The Languages of Tolkien's Middle-earth

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The Languages of Tolkien's Middle-earth is a book[1] on the languages of Middle-earth by Ruth S. Noel. The first edition, entitled The Languages of Middle-earth, was published in 1974 by Mirage Press, Baltimore. The revised version was published in 1980 by Houghton Mifflin. Ruth S. Noel, also known as Atanielle Annyn Noel, is the author of The Mythology of Middle-earth.

Pages 16 through 34 contain surveys of the languages of the Hobbits and of the Rohirrim. They are both similar to Old English or Anglo-Saxon. John Ronald Reuel Tolkien, creator of Middle-earth, was a professor of this language, and a great expert on it. A few words are also Middle English or local dialect place-names. Both lists are in alphabetical order.

The next section, "Quotations Translated" (pp 35-41), is a list (in chronological rather than alphabetical order) of all phrases and sentences in Sindarin, Quenya and Black Speech as found in The Silmarillion, The Lord of the Rings, and Humphrey Carpenter's biography of Tolkien. Translations are either from Tolkien himself — given in quotation marks - or hypothesized by Noel. There are a few omissions and many mistranslations:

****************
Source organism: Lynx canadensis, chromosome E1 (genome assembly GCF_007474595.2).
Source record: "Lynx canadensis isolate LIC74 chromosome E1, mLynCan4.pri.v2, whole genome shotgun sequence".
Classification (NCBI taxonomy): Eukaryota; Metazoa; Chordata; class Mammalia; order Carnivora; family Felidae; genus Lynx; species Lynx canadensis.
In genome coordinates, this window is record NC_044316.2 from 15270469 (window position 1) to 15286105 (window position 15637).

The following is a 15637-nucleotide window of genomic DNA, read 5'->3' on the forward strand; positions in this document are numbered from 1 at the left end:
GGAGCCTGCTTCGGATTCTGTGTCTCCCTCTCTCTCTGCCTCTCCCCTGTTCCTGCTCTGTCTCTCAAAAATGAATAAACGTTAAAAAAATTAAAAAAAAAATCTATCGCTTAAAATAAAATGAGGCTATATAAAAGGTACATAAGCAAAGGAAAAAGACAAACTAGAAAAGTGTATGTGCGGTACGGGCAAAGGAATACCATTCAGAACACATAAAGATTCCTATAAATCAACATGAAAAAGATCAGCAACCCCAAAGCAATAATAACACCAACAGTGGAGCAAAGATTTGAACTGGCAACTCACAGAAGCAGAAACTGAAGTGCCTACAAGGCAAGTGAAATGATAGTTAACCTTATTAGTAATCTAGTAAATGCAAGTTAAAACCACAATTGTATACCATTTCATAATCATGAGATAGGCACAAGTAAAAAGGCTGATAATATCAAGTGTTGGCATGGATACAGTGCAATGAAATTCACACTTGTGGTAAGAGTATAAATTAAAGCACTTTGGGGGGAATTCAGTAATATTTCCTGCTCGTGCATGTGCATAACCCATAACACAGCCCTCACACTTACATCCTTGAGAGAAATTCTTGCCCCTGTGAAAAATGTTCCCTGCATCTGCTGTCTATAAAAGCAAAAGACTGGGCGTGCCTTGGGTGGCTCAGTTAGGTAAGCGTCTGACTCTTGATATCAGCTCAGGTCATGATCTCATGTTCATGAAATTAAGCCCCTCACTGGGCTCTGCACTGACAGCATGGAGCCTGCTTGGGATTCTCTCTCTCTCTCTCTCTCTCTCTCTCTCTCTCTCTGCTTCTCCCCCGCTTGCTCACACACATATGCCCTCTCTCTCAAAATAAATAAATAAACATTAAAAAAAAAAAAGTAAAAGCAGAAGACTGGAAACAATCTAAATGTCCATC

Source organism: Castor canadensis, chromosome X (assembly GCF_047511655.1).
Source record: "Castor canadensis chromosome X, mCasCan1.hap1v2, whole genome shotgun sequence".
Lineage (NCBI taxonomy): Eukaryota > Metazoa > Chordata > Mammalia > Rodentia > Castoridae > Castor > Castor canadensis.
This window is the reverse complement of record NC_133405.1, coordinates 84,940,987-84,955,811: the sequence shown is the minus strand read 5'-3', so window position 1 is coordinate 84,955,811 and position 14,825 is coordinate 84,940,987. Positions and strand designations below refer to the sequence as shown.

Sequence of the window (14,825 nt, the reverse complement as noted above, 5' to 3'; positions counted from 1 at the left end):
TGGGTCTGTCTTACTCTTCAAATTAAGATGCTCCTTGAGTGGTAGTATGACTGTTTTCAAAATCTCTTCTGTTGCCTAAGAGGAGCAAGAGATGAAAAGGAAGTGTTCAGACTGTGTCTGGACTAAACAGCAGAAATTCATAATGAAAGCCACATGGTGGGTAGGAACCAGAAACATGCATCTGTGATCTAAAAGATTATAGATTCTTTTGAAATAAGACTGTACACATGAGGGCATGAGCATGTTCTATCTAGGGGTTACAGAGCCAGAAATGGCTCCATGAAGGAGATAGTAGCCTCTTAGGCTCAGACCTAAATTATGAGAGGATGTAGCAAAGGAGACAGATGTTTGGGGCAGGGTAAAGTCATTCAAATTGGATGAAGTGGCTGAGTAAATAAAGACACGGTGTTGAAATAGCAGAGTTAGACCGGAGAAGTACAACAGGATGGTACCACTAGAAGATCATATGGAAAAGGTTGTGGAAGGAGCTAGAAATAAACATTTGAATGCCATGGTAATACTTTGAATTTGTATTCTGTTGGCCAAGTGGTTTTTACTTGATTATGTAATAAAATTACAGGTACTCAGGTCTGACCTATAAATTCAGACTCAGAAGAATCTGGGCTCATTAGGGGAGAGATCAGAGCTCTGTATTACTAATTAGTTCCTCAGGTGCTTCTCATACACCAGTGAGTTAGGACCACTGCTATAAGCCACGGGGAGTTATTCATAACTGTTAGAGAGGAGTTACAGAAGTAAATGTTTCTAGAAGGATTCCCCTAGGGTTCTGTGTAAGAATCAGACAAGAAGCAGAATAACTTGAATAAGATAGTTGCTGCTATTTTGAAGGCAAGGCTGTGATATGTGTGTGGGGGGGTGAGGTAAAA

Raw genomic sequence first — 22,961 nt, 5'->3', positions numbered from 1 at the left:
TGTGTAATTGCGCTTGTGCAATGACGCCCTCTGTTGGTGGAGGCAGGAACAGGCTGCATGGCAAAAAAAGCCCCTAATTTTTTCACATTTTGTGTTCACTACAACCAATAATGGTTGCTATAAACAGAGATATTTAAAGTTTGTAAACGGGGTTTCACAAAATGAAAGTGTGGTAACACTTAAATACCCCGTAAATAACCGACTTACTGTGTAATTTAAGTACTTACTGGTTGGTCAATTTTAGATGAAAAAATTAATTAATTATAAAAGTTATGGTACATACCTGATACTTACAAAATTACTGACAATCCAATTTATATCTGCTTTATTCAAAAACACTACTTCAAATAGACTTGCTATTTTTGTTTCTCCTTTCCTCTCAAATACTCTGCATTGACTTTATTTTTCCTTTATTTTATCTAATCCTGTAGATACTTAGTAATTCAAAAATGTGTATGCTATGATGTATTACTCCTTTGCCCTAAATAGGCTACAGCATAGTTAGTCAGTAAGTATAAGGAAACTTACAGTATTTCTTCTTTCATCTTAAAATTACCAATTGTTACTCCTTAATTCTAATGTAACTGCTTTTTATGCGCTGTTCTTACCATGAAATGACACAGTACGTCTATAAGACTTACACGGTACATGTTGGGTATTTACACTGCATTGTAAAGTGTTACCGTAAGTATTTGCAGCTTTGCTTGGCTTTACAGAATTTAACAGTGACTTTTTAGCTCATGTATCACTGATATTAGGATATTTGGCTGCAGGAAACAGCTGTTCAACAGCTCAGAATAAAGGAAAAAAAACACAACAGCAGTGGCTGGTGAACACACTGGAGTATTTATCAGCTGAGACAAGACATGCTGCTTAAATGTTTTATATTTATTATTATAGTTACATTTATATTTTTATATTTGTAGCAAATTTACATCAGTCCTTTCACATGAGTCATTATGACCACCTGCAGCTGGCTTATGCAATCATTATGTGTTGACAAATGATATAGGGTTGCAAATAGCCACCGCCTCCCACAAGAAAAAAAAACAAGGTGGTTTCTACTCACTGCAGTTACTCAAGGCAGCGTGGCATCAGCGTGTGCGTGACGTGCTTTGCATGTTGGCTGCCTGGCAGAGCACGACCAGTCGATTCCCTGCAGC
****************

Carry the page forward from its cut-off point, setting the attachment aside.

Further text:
• Sindarin Mae govannen! (no translation given) = "Well met!" (page 36)
  • Sindarin ammen! (no translation given) = Probably "for us."
  • Quenya A vanimar, vanimalion nostari! = rendered hypothetically by Noel as "o fair-home, fair-gold ... queen!" (page 41). The correct translation, as given in The Letters of J.R.R. Tolkien, is: "O beautiful ones, parents of beautiful children!"

Next, from pages 42 to 51, we find a survey of the three non-Roman writing systems used by Tolkien in his published work: Anglo-Saxon runes (used in The Hobbit), Cirth or Angerthas, and Tengwar, the Elven script.

On pages 53 to 74 there is a survey of Quenya and Sindarin. On pages 75 to 92 there is a glossary of both languages.

The second half of the book (pages 93 through 207) is "The Tolkien Dictionary: Fourteen Tolkien Languages." The 14 languages in question are Black Speech, Common Speech (Westron), Dunlending, Hobbitish, Khuzdul (Dwarvish), "Mannish" (any human language), Númenórean, Orkish, Pre-Númenórean, Quenya, Rohan, Sindarin, Sylvan, Wose. These are all the languages in The Lord of the Rings, except for Entish (of which no real examples are given; the closest we get is Elvish words strung together in an Entish manner, a sort of Ent pidgin).

Since 1980 a large amount of Middle-earth linguistic material has appeared in print, making Noel's book obsolete. The use of the Tengwar is also incorrectly presented.

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